Depending on who you talk to, the late Phife Dawg is either a complete unknown or a groundbreaking hip-hop icon. As a member of A Tribe Called Quest, he and his mates helped pave the way for generations of forthcoming alternative hip-hop heads – from Kanye West and Common, to legions of underground rappers.
While Phife, real name Malik Izaak Taylor, was small in stature (he was famously dubbed “Malik the Five Foot Freak”), his big, gritty rhymes were the perfect balance to the smooth delivery of Tribe’s co-founder Q-Tip. Both iconic emcees’ ingenious lyric sheets are forever documented on a series of acclaimed LPs, starting with Tribe’s 1990 debut on Jive Records, People's Instinctive Travels and the Paths of Rhythm.
|Triple R and GLC present: Phife Dawg Tribute Show
Pyramid Scheme, 68 Commerce St. SW, Grand Rapids
Proceeds to benefit the American Diabetes Association
Thursday, June 30, 7 pm, $6 adv., $8 day of, 18+
While Phife had a number of witty nicknames that poked a bit of fun at his height (5-foot 3-inches), he also owned another moniker: “The Funky Diabetic.”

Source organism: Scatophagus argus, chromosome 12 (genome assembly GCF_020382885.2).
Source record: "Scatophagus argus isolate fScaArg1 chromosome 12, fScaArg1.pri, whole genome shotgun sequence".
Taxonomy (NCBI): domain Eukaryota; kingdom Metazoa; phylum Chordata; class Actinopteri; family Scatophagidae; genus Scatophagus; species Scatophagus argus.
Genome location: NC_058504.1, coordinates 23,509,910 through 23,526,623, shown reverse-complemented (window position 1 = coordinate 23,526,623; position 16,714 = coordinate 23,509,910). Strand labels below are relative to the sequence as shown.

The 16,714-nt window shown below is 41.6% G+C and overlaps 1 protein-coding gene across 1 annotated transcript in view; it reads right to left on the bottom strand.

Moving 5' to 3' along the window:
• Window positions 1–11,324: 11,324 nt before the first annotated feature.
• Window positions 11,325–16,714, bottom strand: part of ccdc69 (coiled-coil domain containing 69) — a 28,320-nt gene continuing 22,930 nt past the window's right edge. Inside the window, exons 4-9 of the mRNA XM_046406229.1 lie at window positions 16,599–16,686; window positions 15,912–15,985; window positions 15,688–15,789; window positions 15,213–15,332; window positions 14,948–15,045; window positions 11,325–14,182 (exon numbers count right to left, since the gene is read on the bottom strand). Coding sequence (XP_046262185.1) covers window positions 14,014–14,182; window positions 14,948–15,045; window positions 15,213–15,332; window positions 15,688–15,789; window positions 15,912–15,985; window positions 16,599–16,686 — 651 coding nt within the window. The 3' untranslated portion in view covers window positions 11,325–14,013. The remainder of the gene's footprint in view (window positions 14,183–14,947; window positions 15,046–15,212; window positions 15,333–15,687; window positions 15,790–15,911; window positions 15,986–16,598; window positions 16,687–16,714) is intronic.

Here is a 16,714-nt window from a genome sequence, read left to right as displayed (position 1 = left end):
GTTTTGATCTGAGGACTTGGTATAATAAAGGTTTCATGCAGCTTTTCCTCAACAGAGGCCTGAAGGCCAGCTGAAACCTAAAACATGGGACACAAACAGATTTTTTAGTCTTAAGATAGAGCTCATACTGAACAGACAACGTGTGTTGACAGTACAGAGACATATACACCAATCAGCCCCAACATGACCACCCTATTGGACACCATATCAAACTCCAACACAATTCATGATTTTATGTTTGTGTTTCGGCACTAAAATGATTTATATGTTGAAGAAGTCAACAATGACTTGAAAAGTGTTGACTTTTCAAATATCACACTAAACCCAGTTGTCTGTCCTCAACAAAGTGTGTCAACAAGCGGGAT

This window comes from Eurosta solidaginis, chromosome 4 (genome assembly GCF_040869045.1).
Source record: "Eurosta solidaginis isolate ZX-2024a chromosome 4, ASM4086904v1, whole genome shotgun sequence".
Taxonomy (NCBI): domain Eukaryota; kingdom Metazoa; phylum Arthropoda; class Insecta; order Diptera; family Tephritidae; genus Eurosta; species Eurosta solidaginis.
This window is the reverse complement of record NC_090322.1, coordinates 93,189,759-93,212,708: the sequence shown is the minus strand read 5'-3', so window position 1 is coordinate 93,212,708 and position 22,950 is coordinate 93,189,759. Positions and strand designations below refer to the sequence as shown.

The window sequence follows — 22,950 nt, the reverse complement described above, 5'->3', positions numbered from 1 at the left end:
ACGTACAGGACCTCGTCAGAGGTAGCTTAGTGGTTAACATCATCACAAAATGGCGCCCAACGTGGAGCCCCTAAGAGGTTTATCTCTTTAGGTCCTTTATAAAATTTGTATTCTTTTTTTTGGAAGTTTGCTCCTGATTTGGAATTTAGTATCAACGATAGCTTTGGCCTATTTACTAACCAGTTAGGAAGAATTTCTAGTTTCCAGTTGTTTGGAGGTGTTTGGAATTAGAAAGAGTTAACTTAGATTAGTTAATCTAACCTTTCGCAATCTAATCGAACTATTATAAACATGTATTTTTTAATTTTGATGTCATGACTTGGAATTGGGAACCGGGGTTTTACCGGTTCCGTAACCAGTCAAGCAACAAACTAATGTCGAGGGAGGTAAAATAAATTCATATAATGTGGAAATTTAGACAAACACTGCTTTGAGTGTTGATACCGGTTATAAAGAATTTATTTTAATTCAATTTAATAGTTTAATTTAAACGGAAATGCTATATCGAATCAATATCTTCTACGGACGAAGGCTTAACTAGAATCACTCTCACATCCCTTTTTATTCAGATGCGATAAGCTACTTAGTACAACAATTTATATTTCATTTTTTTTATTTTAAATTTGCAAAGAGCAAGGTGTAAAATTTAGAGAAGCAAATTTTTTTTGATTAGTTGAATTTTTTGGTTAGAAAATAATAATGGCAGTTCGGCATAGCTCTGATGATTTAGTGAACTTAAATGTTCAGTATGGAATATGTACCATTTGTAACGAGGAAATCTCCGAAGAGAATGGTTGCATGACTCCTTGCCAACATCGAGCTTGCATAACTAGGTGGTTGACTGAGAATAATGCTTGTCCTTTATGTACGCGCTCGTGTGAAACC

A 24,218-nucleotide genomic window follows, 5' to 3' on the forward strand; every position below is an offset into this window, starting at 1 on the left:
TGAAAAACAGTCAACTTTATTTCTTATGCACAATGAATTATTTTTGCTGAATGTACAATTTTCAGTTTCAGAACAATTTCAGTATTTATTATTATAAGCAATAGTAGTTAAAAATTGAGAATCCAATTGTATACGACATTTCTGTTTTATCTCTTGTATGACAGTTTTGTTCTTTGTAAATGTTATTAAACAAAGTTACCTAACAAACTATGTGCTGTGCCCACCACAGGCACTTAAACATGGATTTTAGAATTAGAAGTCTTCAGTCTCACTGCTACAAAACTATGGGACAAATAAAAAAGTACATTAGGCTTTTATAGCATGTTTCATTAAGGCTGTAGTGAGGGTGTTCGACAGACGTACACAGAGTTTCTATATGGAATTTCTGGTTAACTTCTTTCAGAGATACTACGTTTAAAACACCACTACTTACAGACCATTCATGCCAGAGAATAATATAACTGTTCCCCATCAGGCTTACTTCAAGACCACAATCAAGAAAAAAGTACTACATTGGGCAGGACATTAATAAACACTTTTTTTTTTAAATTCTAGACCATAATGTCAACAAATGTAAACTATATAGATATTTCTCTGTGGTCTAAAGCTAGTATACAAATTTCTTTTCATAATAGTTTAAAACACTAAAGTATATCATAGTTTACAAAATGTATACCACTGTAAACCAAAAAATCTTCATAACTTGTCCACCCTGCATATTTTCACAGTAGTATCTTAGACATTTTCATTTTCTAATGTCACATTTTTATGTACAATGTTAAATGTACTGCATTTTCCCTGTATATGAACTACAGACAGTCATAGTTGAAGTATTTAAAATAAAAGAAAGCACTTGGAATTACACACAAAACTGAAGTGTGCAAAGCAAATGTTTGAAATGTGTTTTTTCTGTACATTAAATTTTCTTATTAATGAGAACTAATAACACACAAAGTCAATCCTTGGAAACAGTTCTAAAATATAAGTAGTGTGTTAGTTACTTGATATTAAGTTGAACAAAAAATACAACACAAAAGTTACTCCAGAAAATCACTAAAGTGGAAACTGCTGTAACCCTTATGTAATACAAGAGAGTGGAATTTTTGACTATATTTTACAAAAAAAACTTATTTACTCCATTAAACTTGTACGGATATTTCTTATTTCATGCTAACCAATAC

Phife would casually drop the nickname on his tracks, but it was a very serious issue in his life starting in 1990, when he was diagnosed. In 2008, he received a kidney transplant following years of complications from the disease. When he passed away back in March at age 45, due to his battle with diabetes, throngs of dedications popped up across the world. Thursday, it is Grand Rapids’ turn to tip its hat to the New York rap pioneer.
Julius Hayes, with Triple R Entertainment and also a bartender at Pyramid Scheme, is helping organize the Phife Dawg Tribute Show along with GLC, proceeds benefit the American Diabetes Association. The roster of performers includes DJ Providence, DJ ILL ONE, Lamar Supreme, Sincrere, Peazy, 61Syx Teknique, B Sykes, DJ Choppy Blades and Bedrock.
“I first got into Tribe in the ‘90s when Rap City was on – the video for ‘Scenario’ popped up,” Hayes said. “The video had a futuristic feel, crazy drums and quotable lines for days.”
“Phife will forever be an influence for hip-hop culture, period,” he added. “If anyone is truly about the culture they have been influenced by Phife. He, and all the other originators, opened the doors for us.”
As for what to expect at the event, Hayes said it will embody Phife’s bright, artistic sprit.
“People can expect the true essence of hip hop,” Hayes said. “There will be b-boys, b-girls, emcees, DJs, art, positive vibes and getting educated about diabetes by the American Diabetes Association.”